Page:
Neville Fickling looks at the ill-treatment of pike, charting how some attitudes towards them have improved. The English record pike has also been caught - story and pics revealed. News stories you must read this week:The year’s biggest pike boatedEnglish record pike caughtNew project to encourage youngsters fishingBig game fish on coarse tackleYour Great CatchesMatch News – where is match fishing’s Wembley?
Neville Fickling looks at the ill-treatment of pike, charting how some attitudes towards them have improved. The English record pike has also been caught – story and pics revealed. News stories you must read this week:Features & advice you must read this week:PLUS the very best Where To Fish section – Angler’s Mail’s mega hotspots guide is exclusively compiled by experts who work hard to help YOU. This new AM print magazine is in good newsagents and supermarkets, priced just £1.99.
DURING autumn, with shorter daylight hours and colder weather, the numbers of fair-weather anglers on the banks drop dramatically from the peak period of summer. Yet autumn can be one of the best times of the year to be fishing and with the October half-term school holidays fast approaching, it’s a great way to occupy some time with your kids. Take them for a session properly prepared and you’ll find they’ll be just as enthusiastic as ever.
Muck Rack makes it simple to find people, tweets, or articles that mention any name, keyword, company, hashtag etc. We've compiled this guide to help you make the most of your search.
Selecting a term
Start searching tweets, articles from media outlets, articles mentioned in tweets, journalists'
names, titles and bios with some suggested searches:
Companies or Topics (e.g. iPhone, Microsoft)
Phrases (e.g. "cloud computing") — use quotes to keep the terms together
Twitter handles (e.g. @username) — returns those who have mentioned or replied to
Names (e.g. "David Pogue")
Hashtags (e.g. #sxsw, #london2012)
Bio details (e.g. vegan, Olympics, father)
Muck Rack's Advanced Search allows for many boolean operators.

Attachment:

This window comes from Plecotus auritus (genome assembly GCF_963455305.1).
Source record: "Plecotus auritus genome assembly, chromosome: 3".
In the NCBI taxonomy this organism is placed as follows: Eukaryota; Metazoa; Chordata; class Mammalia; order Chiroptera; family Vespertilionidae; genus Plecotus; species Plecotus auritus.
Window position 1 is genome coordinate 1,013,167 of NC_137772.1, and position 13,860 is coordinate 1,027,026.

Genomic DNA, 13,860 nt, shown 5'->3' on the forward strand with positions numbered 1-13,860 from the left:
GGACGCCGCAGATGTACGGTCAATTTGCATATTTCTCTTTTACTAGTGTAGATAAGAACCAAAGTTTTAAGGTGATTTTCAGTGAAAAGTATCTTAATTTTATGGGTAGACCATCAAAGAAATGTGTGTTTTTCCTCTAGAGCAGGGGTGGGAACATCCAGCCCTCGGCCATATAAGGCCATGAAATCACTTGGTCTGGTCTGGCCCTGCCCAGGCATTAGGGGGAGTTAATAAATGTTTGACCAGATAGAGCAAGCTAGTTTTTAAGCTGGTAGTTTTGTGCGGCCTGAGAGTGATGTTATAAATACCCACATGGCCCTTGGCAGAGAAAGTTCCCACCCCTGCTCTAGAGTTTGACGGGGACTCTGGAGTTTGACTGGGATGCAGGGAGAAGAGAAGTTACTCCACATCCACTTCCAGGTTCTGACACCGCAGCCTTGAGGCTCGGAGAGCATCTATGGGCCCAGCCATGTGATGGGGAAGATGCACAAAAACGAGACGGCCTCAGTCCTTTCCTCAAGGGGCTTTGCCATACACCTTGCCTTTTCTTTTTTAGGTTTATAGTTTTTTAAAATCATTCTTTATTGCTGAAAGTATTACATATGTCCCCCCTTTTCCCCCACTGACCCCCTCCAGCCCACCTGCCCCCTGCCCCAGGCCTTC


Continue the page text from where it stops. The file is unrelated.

Find results that mention multiple specified terms, use AND or
+. For example, ensure each result contains both Elon Musk and Mark Zuckerberg by
searching Musk AND Zuckerberg or Musk + Zuckerberg.
Use the operators OR or , to broaden your search when you'd like either of
multiple terms to appear in results. (This is the default behavior of our search when no operators
are used). For example, results will contain either cake or cookie by searching cake OR cookie or cake,cookie
Use NOT or - to subtract results from your search. For
example, searching Disney will yield results about the Walt Disney Company as well as Walt Disney
World Resort. To exclude mentions of Disney World, search for Disney -World or Disney
When using one of these operators with a phrase, enclose it in quotation marks. For example, you can
find results about smartphones excluding Apple's iPhone 4S by searching smartphone -"iPhone
Exact case matching or punctuation
If you're searching for a brand name or keyword that relies on specific punctuation marks or capitalization, you can
find results that match your exact query by adding matchcase: before the keyword you're searching for, like matchcase:E*TRADE .
Use parentheses to separate multiple
boolean phrases. For example, to find journalists talking about having fun in Disney World or
Disneyland, search for ("disney world" OR disneyland) AND fun.
An asterisk can be used to search for any variation of a root word truncated by the asterisk. For example, searching for admin* will return results for administrator, administration, administer, administered, etc.
A near operator is an AND operator where you can control the distance between the words. You can vary the distance the near operation uses by adding a forward slash and number (between 0-99) such as strawberries NEAR/10 "whipped cream", which means the strawberries must exist within 10 words of "whipped cream".